fbpx

Gabriel Dillard's feature story on the Carr brothers was a winner in the 30th annual Gruner journalism awards.

published on October 3, 2017 - 1:13 PM
Written by Gabriel Dillard

For one hot minute last month, the nation wasn’t talking about Derek Carr the Raiders franchise quarterback.

They were talking about his music career.

It all started with a black-and-white billboard along Clovis Avenue. It featured half of Derek Carr’s face, along with the words “Get Ready 8.15.2017.” It prompted a number of reports from local media, and much speculation.

All was revealed Aug. 15, with a website, derekcarrmusic.com. It had all the looks of an NFL star launching a music career — not unheard of by any stretch.

It became national news, and Derek Carr had to take to Twitter to explain it was all a joke.

In fact, it was the kickoff of the latest advertising campaign by the Carr brothers for EECU, the Valley’s largest credit union. The brothers have been spokespeople for EECU for three years. Each campaign generally features them being silly and pitching EECU’s products. But the national nature of the most recent launch meant something different, said Jim Lowe, a marketing representative for the Fresno-based credit union.

It meant up to 73 million media impressions in two days, he said.

“It made my head explode,” Lowe said. “I hate the word “viral.”

“But it had been viral.”

Love for locals

Derek and David Carr’s relationship with the Central Valley is well known. Despite the national success, they still treasure their local roots. Derek Carr’s fame has reached levels seldom known for residents who reach the national spotlight. In June, it was reported that Carr had struck a $125 million contract extension with the Raiders, making him (for a short period) the highest paid NFL player.

So it may seem to some a miracle that local organizations including EECU, Valley Children’s Healthcare and Dignity Health count the Carr brothers as spokespeople. Despite his busy game schedule, Derek participates in a weekly television segment on ABC 30. David also has a weekly football column with The Fresno Bee during the season, while still working as an analyst for the NFL Network. For many of these organizations, the sponsorships started before Derek Carr became a Raider. Now that he has become a franchise NFL quarterback, the reach — the possibility — seems even longer, on an even grander stage than ever before.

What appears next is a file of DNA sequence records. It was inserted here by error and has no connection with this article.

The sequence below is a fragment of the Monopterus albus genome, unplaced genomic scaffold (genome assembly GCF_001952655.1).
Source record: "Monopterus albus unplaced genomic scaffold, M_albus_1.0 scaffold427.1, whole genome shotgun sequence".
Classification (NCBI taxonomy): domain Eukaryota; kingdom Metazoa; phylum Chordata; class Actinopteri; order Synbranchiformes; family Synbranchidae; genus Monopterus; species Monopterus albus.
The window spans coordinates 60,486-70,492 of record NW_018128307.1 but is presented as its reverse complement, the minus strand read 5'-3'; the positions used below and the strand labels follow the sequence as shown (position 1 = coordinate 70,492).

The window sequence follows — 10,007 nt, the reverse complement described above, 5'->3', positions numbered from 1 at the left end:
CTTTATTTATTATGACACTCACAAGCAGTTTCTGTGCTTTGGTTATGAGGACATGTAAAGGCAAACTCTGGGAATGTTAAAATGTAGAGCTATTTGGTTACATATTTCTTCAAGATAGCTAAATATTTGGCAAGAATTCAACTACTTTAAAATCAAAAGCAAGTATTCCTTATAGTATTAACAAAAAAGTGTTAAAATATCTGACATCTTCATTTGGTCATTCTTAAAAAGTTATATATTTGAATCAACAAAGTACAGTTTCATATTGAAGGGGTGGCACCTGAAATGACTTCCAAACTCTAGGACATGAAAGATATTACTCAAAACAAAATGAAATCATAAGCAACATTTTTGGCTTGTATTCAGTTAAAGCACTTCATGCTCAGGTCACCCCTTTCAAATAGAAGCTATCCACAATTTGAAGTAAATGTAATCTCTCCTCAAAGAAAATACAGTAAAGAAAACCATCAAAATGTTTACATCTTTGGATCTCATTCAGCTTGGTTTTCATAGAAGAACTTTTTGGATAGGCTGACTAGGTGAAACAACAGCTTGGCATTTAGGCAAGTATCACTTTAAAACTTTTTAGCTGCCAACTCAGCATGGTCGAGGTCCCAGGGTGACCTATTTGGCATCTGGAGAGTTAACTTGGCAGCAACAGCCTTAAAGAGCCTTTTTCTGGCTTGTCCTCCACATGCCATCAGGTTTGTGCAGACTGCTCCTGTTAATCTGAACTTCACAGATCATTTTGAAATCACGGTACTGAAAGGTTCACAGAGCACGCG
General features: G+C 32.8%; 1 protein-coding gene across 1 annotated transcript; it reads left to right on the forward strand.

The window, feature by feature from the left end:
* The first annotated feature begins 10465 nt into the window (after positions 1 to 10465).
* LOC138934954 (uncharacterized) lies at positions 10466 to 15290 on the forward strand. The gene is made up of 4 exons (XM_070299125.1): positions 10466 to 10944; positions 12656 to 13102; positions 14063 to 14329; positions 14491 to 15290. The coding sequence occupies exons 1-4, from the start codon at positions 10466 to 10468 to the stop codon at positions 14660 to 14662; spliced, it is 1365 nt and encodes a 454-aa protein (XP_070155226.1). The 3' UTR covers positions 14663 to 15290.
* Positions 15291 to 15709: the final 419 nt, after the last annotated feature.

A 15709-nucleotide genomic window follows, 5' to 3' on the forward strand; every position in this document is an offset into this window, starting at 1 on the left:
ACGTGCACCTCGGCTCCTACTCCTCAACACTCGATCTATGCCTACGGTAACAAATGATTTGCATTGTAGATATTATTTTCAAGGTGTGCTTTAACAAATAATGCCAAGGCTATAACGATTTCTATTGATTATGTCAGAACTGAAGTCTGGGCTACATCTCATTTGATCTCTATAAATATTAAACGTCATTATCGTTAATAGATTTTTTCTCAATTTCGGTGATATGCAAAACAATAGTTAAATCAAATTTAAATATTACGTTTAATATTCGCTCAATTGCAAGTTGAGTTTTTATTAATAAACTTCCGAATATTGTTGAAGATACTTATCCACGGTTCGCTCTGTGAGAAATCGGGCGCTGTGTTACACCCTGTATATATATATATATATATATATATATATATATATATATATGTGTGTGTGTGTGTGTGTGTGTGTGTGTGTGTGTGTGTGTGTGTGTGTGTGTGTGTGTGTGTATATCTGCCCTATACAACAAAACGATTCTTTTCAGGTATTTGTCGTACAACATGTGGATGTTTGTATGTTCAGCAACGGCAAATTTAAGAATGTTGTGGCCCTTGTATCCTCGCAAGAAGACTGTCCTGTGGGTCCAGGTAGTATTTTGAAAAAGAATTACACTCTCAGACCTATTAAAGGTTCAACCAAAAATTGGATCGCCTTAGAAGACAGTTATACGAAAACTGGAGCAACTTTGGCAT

The Carr brothers also maintain their own personal Valley business interests, with plans for expansion in the near future. Looking out for those interests are H Koal and Carla Cossy. Through their San Jose-based agency RBSH Enterprises, the pair handle all of the business and public relations matters for David and Derek Carr.

RBSH Enterprises would seem to be the agency of choice for athletes with a Valley pedigree. They also represent former Bulldog quarterback Trent Dilfer and PGA star Nick Watney.

The agency is very much Valley-oriented, and both Cossy and Koal frequently find themselves here — to the point where it’s like a second home. The enthusiasm for the Valley is contagious in the Carr camp.

“The Carr brothers will always have a home and a special place in their heart for the Central Valley,” Koal said.

“They never forget where they came from, and they always give back,” he added.

The Carr business

To hear Koal speak of the Carr brothers, it doesn’t seem like the typical way an agent would speak of an athlete (at least according to what we see in Hollywood movies). As Koal puts it, he and his partner at RBSH Enterprises really work for four people — David and his wife Melody, and Derek and his wife Heather. It’s a family business, and big decisions are made as a family.

“Carla and I — we work for the four of them,” Koal said.

Carr Elite is one of the decisions the family has made that has had a direct impact on the future of Central Valley athletes. Founded three years ago, Carr Elite is a facility in the Bakersfield area that originally started as a way for Derek Carr to remain and train in the Valley prior to the 2014 NFL Draft. That segued into a place for other elite athletes and novices alike to train.

That has transformed into football minicamps and another outlet for the Carr brothers’ philanthropic efforts. David Carr estimates that Carr Elite and its partner businesses in Bakersfield have provided more than $100,000 for promising student athletes to participate in various Carr Elite programs.

David Carr said that wouldn’t be possible without partners including Motor City Buick GMC in Bakersfield.

“It gets a lot of kids in the door who would otherwise probably would not get any training,” David Carr said.

There are also plans in the works to open a Carr Elite branch in the Fresno area. Madera is another possibility — one made possible by the Carr brothers’ relationship with Valley Children’s Healthcare.

For the children